Singapore to develop mobile defence systems with Ghost Robotics

Defence Science and Technology Agency says it has inked a partnership agreement with Philadelphia-based Ghost Robotics to test and develop technologies as well as use cases for legged robots for security, defence, and humanitarian applications.

Singapore's Defence Science and Technology Agency (DSTA) has inked a partnership with Philadelphia-based Ghost Robotics to identify uses cases involving legged robots for security, defence, and humanitarian applications. They will look to test and develop mobile robotic systems, as well as the associated technology enablers, that can be deployed in challenging urban terrain and harsh environments.

The collaboration also would see robots from Ghost Robotics paired with DSTA's robotics command, control, and communications (C3) system, the two partners said in a joint statement released Thursday. 

The Singapore government agency said its C3 capabilities were the "nerve centre" of military platforms and command centres, tapping data analytics, artificial intelligence, and computer vision technologies to facilitate "tighter coordination" and effectiveness during military and other contingency operations.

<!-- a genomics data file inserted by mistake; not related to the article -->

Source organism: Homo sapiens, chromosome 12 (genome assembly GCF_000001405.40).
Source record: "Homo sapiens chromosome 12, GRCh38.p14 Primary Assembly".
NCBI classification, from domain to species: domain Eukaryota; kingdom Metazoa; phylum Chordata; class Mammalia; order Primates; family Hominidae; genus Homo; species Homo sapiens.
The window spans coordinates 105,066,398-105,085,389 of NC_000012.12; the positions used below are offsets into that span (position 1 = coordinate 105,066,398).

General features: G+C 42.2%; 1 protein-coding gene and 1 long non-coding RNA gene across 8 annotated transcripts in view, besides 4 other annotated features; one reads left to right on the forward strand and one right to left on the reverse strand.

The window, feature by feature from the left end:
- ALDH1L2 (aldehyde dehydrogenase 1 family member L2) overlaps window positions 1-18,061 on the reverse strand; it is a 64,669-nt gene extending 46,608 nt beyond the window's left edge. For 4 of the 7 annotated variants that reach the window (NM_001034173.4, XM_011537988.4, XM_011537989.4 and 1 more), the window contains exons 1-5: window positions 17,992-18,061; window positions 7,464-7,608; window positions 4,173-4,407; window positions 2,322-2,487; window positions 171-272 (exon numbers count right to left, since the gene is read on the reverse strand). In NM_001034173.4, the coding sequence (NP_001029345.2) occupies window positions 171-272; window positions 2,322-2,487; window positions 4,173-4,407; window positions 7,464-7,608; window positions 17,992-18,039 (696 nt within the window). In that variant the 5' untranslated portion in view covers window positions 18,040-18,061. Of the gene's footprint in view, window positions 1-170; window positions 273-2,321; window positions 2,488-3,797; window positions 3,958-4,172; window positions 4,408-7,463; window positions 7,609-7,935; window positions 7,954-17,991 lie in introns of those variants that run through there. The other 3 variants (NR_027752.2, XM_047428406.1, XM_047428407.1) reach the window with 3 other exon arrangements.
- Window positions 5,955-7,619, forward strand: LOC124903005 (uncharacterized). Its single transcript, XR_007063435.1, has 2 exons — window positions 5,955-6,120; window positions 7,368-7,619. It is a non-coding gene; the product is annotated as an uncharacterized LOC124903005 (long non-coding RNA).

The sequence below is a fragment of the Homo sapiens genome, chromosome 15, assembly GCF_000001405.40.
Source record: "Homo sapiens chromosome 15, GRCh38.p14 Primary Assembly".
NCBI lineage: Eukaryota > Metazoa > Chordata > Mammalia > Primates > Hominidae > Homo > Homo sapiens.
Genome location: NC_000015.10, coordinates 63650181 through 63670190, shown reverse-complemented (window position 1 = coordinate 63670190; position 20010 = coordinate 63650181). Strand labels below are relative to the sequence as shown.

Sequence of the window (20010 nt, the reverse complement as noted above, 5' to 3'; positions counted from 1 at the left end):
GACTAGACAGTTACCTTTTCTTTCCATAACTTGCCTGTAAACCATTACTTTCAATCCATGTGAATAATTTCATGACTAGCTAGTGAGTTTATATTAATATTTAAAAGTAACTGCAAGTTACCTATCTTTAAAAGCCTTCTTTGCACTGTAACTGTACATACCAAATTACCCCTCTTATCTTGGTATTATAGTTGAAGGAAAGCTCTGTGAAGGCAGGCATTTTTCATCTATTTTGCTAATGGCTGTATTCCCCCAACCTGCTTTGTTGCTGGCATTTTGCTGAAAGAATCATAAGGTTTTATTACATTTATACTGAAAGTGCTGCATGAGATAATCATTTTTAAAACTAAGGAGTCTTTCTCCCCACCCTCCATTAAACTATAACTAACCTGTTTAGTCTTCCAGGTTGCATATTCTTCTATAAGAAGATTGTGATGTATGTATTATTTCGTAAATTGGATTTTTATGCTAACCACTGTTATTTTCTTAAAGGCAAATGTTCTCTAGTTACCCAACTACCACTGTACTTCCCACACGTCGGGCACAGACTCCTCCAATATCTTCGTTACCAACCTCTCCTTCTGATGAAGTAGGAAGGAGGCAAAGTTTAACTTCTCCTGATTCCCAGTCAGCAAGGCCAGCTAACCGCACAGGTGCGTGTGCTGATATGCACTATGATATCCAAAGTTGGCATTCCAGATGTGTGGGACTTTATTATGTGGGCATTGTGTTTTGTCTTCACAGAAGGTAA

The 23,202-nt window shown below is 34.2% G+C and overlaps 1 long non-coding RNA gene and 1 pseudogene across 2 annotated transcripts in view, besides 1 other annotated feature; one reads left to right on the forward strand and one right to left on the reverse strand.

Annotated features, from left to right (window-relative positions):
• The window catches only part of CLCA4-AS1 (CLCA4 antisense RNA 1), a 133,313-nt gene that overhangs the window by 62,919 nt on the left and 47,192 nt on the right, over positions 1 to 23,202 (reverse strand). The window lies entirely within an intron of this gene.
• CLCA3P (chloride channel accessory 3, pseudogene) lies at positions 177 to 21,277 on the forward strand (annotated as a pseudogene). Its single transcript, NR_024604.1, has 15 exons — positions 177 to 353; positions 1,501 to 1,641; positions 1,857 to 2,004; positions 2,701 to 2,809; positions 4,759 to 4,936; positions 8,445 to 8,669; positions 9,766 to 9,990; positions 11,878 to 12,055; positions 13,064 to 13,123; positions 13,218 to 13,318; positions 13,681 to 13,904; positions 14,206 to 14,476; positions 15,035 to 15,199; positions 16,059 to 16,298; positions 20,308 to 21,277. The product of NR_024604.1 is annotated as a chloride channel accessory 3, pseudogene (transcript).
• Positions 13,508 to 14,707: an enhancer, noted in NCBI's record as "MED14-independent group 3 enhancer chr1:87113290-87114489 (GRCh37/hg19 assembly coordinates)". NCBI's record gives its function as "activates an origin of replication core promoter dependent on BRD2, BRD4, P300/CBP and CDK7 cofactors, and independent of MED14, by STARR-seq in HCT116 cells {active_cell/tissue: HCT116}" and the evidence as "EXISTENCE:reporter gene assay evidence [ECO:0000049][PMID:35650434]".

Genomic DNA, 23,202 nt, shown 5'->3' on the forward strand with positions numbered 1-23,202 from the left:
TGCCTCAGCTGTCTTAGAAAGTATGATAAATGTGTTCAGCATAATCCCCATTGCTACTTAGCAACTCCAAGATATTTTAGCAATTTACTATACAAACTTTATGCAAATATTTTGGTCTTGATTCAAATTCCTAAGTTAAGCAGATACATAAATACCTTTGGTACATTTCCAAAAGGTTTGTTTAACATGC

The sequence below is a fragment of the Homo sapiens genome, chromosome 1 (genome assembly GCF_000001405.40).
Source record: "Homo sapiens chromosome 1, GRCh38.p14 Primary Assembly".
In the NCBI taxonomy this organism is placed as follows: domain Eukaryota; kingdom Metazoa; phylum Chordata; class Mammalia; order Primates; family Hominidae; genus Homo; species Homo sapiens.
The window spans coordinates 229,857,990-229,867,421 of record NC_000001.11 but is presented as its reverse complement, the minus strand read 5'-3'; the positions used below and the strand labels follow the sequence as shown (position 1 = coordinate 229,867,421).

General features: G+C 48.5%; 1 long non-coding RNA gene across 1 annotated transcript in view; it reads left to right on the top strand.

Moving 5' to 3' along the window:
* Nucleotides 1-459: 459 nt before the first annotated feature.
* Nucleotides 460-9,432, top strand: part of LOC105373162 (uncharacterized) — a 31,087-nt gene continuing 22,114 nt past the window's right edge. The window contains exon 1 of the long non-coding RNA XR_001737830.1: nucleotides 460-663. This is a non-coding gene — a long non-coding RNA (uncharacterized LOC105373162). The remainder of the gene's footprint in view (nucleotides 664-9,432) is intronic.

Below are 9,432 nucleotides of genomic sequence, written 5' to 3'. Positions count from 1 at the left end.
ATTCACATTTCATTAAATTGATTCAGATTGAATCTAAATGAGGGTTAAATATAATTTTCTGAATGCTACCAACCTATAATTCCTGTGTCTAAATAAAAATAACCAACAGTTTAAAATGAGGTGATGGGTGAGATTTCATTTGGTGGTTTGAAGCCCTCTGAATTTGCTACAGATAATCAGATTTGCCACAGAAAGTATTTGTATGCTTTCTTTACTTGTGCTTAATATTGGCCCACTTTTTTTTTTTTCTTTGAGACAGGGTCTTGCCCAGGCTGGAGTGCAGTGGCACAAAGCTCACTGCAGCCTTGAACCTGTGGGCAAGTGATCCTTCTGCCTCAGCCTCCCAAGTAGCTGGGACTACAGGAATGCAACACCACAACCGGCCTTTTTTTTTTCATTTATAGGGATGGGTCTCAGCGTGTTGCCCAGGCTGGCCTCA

Its robotics C3 system enabled simultaneous control and monitoring of multiple unmanned ground and air systems to deliver a holistic situation outline for coordinated missions, including surveillance in dense urban environments. 

With the partnership, DSTA and Ghost Robotics would test and develop "novel technologies and use cases" for quadrupedal unmanned ground vehicles, which would be integrated with multi-axis manipulators. These would enhance how the autonomous vehicles interacted with their environment and objects within it. 

Power technologies, such as solid-state batteries or fuel cells, also would be integrated to allow the robotics systems to operate for extended periods of time. 

DSTA's deputy chief executive for operations and director of land systems, Roy Chan, said: "In the world of fast-evolving technology, close collaboration between organisations is imperative to co-create use cases and innovative solutions. In partnering Ghost Robotics, DSTA hopes to advance robotic capabilities in defence and shape the battlefield of the future.

"We envision that robots would one day become a defender's best friend and be deployed to undertake more risky and complex operations in tough terrains," Chan said. 

DSTA is tasked with tapping science and technology to develop capabilities for the country's Singapore Armed Forces (SAF), including the use of autonomous vehicles. The Ministry of Defence and SAF in June 2021 unveiled a transformation strategy to address evolving security challenges and threats, which encompassed efforts to leverage technological advancements to better tap data and new technologies, such as robotics C3 systems, and integrate these technologies into warfighting concepts to improve operational effectiveness and reduce manpower requirements.

According to Ghost Robotics, its quadrupedal unmanned ground vehicles were built for unstructured terrain, on which a typical wheeled or tracked device could not operate efficiently. 

RELATED COVERAGE